Gentoo also has the advnatage of running on literally anything. Like whatever you can think of. Chances are you can run it on that SOC in your fridge right now. Due to its nature of being compiled, all you need is a working gentoo system, and to setup a cross compiler toolchain. Once you have that you just build a bootable gentoo image, flash it to the device of choice, and it should be able to compile everything it needs to keep updating forever. Raspberry pi's, decade old laptops, your phone (in the works :D), that obscure little MIPS machine you have, anything. Gentoo is the distro to bring any device back to life!

Gentoo also happens to be what Chrome OS is based on, as well as being used for High Frequency Trading!

The Gentoo Logo
This server is (sadly) not powered by gentoo, but my laptop and soon my phone will be!

Common concerns

Compile times

If you've been programming for a while, or are familiar with how the build process works, you may be thinking "what about compile times?". Thats a valid worry, considering the time complexity of a compiler tends to be O(n^2). Despite this, I find that this only effects the intial setup. Because Gentoo has no installer, and you have to build up the system yourself from a live enviroment, this can be quite a headache if you mess up when installing and have to restart the installation process. But on my i7-9750H with 16GBs of ram, in total building the base system (no X11, firefox, window manager, etc), only took about half an hour. Thats enough time to read through some documentation on whats coming up in the installation, research kernel compiler options, or make some good coffee.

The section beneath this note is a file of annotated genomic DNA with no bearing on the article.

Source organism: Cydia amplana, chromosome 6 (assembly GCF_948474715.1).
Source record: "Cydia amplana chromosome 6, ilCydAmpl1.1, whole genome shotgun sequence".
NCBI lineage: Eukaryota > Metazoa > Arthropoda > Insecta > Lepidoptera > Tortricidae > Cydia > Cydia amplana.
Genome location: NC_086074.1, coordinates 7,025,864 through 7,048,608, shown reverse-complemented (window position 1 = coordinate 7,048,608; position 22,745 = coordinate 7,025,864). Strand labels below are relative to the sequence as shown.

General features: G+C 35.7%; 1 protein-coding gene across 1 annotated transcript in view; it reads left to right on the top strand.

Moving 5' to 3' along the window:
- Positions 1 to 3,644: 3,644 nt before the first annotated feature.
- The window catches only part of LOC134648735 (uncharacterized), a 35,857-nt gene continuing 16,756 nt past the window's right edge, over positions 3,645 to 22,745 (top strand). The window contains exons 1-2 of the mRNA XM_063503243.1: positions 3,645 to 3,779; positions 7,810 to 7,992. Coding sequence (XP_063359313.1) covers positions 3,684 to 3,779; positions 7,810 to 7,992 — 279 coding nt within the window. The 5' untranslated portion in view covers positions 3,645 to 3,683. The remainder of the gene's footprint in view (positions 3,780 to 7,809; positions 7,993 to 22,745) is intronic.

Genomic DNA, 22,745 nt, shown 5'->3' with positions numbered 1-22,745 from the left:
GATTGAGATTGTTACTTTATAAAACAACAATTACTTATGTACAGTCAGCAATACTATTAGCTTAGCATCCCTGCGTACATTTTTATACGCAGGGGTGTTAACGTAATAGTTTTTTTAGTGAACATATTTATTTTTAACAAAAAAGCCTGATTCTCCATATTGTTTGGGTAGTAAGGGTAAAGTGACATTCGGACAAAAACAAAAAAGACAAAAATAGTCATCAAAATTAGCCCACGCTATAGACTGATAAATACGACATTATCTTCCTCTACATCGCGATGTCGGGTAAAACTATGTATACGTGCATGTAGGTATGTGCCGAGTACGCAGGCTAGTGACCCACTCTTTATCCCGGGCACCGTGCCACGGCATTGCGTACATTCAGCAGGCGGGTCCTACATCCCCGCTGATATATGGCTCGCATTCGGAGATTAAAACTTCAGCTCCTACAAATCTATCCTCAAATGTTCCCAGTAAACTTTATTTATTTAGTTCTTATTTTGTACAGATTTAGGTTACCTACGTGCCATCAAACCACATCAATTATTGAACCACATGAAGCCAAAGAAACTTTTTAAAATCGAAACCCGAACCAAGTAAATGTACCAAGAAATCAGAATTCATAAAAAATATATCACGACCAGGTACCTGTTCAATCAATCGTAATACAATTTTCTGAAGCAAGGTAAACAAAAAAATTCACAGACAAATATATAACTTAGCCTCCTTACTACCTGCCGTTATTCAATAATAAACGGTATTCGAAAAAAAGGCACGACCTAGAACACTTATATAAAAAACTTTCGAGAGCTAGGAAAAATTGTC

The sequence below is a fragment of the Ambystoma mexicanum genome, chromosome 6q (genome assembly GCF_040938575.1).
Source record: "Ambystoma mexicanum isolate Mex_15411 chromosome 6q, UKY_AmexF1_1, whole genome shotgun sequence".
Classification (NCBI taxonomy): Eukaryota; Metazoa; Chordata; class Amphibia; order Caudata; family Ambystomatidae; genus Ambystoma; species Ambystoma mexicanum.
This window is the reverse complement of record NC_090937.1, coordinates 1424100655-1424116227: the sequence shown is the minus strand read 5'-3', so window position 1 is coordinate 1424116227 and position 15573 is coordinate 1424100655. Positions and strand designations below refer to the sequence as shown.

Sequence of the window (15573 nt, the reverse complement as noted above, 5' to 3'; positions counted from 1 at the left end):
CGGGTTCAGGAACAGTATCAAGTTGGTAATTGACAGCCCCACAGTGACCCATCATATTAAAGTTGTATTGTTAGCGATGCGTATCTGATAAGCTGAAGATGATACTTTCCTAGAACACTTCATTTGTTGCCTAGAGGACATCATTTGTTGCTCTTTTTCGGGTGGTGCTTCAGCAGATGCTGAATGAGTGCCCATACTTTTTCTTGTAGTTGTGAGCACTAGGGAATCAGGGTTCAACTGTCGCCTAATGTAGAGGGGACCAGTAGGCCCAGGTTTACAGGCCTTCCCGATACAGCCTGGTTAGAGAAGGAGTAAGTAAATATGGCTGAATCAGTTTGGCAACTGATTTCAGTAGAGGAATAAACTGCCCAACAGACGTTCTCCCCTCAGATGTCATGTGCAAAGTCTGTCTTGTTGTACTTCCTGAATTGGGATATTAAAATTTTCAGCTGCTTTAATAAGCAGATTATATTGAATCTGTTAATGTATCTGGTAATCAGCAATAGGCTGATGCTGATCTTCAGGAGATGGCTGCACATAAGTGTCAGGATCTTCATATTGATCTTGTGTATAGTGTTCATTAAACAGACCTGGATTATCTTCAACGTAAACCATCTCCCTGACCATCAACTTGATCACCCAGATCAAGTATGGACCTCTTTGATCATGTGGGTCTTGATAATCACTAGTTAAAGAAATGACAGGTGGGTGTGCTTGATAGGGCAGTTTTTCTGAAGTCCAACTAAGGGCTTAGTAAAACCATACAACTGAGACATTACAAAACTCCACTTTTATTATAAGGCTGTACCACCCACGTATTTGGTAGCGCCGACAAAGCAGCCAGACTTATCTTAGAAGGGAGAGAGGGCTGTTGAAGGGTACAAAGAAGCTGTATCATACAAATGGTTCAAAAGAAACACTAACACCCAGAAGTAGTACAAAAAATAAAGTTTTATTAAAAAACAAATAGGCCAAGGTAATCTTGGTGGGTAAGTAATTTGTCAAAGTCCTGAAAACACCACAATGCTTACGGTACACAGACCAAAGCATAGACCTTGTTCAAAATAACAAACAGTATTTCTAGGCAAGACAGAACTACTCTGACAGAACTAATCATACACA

You may be worried about having your system break every week and having to waste time fixing it, however I've had no crashes/breaks that were the fault of the system. Only issues of me being negligent and not configuring things properly. I know that "works on my machine" isn't an argument, however if you know how to read man pages, read log files, and understand some jargon, you can setup a very stable system within only a few days. I know thats not an answer for everyone, but Gentoo doesn't want to be a system for everyone. It wants to be a system for those who are willing to put in the time and effort to learn how to leverage its customization.

Time sink

Some worry that its just a pain having to put in so much time to troubleshoot the system, to get it working with every piece of hardware on your machine, get a working kernel, setup a DE, wait to compile, its just all to much of a time sink. Some people just want to get started working on their codebase, using a browser, playing their games, etc. I really don't have much a counter to this. That is the reality of gentoo, and honestly its not a bad thing. If you want to put in the time, you will be rewarded. If you want to have something that "just works", then you will get something that is not as customized and optimized as you may like. And thats ok, some people want to make that sacrifice, I just happen to be someone who sees that time as worthwhile.

How do I get started?

You can get started with:

Thats about all I have, I plan on putting up more gentoo related info over time. I hope I've convinced you to try the best GNU/Linux distro!